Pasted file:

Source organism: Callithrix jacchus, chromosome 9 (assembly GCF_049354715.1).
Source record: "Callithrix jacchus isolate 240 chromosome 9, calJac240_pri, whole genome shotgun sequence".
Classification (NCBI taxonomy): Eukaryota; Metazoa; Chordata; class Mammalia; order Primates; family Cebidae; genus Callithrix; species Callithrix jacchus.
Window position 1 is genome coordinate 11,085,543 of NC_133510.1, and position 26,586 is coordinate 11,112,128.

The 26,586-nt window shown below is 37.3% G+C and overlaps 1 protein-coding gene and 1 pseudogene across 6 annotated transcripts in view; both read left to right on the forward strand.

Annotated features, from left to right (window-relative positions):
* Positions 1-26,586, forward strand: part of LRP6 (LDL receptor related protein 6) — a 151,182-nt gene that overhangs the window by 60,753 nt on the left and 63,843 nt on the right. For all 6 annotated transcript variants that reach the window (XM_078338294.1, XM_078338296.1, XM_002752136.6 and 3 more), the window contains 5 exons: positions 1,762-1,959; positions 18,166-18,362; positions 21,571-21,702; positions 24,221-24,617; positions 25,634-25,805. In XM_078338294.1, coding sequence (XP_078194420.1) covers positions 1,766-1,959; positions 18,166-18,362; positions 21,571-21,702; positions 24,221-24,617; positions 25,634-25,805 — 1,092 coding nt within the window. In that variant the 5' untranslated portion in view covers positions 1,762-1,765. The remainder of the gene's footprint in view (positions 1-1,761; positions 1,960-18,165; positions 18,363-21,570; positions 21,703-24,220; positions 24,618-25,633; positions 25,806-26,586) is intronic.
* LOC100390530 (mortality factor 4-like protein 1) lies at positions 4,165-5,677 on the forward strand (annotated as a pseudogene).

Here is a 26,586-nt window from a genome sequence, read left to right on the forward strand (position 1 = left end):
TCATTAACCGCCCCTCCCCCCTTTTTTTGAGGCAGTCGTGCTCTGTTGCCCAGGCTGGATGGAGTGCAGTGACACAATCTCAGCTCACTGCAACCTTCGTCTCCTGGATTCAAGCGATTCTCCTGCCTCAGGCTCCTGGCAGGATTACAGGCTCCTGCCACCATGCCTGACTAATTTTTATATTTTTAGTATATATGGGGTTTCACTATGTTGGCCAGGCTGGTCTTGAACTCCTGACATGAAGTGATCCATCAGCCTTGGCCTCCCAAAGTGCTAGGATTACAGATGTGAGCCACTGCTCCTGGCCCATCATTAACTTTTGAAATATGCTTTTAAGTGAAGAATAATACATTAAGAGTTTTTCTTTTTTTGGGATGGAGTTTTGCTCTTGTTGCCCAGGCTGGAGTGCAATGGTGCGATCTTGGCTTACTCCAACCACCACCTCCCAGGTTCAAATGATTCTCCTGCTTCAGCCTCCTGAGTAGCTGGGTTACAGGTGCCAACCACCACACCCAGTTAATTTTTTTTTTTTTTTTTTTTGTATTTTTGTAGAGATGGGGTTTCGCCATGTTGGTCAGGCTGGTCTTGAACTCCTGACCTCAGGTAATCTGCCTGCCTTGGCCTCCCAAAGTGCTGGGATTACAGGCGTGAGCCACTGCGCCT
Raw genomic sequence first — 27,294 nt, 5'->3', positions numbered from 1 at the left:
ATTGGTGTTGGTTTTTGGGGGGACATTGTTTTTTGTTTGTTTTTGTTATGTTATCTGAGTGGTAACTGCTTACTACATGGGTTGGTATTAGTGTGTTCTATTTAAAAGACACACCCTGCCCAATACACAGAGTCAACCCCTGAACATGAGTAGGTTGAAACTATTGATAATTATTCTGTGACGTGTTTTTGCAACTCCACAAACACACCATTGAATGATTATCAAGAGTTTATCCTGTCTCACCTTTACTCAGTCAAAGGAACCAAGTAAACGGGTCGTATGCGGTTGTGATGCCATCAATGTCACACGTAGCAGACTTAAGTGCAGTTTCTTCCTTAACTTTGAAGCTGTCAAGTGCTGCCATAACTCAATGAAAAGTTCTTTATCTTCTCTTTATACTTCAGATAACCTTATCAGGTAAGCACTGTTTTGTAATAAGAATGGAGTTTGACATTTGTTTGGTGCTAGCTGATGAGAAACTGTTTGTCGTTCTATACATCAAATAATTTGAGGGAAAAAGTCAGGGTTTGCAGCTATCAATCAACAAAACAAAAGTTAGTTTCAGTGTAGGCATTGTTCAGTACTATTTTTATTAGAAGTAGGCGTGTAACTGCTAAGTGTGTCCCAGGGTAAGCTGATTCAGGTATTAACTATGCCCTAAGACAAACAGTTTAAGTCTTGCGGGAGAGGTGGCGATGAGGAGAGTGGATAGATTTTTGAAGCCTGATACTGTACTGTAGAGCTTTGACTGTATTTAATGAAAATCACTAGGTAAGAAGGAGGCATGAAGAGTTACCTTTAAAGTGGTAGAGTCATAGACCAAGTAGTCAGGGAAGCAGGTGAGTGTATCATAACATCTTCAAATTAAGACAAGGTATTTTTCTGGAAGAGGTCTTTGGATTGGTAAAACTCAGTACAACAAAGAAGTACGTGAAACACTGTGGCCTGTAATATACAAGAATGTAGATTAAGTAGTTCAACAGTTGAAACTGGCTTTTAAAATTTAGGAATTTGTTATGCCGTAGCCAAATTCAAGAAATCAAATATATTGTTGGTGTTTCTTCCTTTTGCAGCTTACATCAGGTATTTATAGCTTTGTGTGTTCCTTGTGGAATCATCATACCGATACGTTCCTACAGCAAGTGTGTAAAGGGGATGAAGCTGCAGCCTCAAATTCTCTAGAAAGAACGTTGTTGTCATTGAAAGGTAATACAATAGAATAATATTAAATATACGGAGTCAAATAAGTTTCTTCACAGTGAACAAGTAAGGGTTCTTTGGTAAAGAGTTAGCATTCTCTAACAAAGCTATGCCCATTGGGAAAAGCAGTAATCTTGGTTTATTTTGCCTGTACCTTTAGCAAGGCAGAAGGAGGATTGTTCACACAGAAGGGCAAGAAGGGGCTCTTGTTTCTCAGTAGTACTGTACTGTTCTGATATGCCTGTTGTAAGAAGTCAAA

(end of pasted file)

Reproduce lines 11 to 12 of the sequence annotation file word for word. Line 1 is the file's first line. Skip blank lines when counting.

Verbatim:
Raw genomic sequence first — 27,294 nt, 5'->3', positions numbered from 1 at the left:
ATTGGTGTTGGTTTTTGGGGGGACATTGTTTTTTGTTTGTTTTTGTTATGTTATCTGAGTGGTAACTGCTTACTACATGGGTTGGTATTAGTGTGTTCTATTTAAAAGACACACCCTGCCCAATACACAGAGTCAACCCCTGAACATGAGTAGGTTGAAACTATTGATAATTATTCTGTGACGTGTTTTTGCAACTCCACAAACACACCATTGAATGATTATCAAGAGTTTATCCTGTCTCACCTTTACTCAGTCAAAGGAACCAAGTAAACGGGTCGTATGCGGTTGTGATGCCATCAATGTCACACGTAGCAGACTTAAGTGCAGTTTCTTCCTTAACTTTGAAGCTGTCAAGTGCTGCCATAACTCAATGAAAAGTTCTTTATCTTCTCTTTATACTTCAGATAACCTTATCAGGTAAGCACTGTTTTGTAATAAGAATGGAGTTTGACATTTGTTTGGTGCTAGCTGATGAGAAACTGTTTGTCGTTCTATACATCAAATAATTTGAGGGAAAAAGTCAGGGTTTGCAGCTATCAATCAACAAAACAAAAGTTAGTTTCAGTGTAGGCATTGTTCAGTACTATTTTTATTAGAAGTAGGCGTGTAACTGCTAAGTGTGTCCCAGGGTAAGCTGATTCAGGTATTAACTATGCCCTAAGACAAACAGTTTAAGTCTTGCGGGAGAGGTGGCGATGAGGAGAGTGGATAGATTTTTGAAGCCTGATACTGTACTGTAGAGCTTTGACTGTATTTAATGAAAATCACTAGGTAAGAAGGAGGCATGAAGAGTTACCTTTAAAGTGGTAGAGTCATAGACCAAGTAGTCAGGGAAGCAGGTGAGTGTATCATAACATCTTCAAATTAAGACAAGGTATTTTTCTGGAAGAGGTCTTTGGATTGGTAAAACTCAGTACAACAAAGAAGTACGTGAAACACTGTGGCCTGTAATATACAAGAATGTAGATTAAGTAGTTCAACAGTTGAAACTGGCTTTTAAAATTTAGGAATTTGTTATGCCGTAGCCAAATTCAAGAAATCAAATATATTGTTGGTGTTTCTTCCTTTTGCAGCTTACATCAGGTATTTATAGCTTTGTGTGTTCCTTGTGGAATCATCATACCGATACGTTCCTACAGCAAGTGTGTAAAGGGGATGAAGCTGCAGCCTCAAATTCTCTAGAAAGAACGTTGTTGTCATTGAAAGGTAATACAATAGAATAATATTAAATATACGGAGTCAAATAAGTTTCTTCACAGTGAACAAGTAAGGGTTCTTTGGTAAAGAGTTAGCATTCTCTAACAAAGCTATGCCCATTGGGAAAAGCAGTAATCTTGGTTTATTTTGCCTGTACCTTTAGCAAGGCAGAAGGAGGATTGTTCACACAGAAGGGCAAGAAGGGGCTCTTGTTTCTCAGTAGTACTGTACTGTTCTGATATGCCTGTTGTAAGAAGTCAAA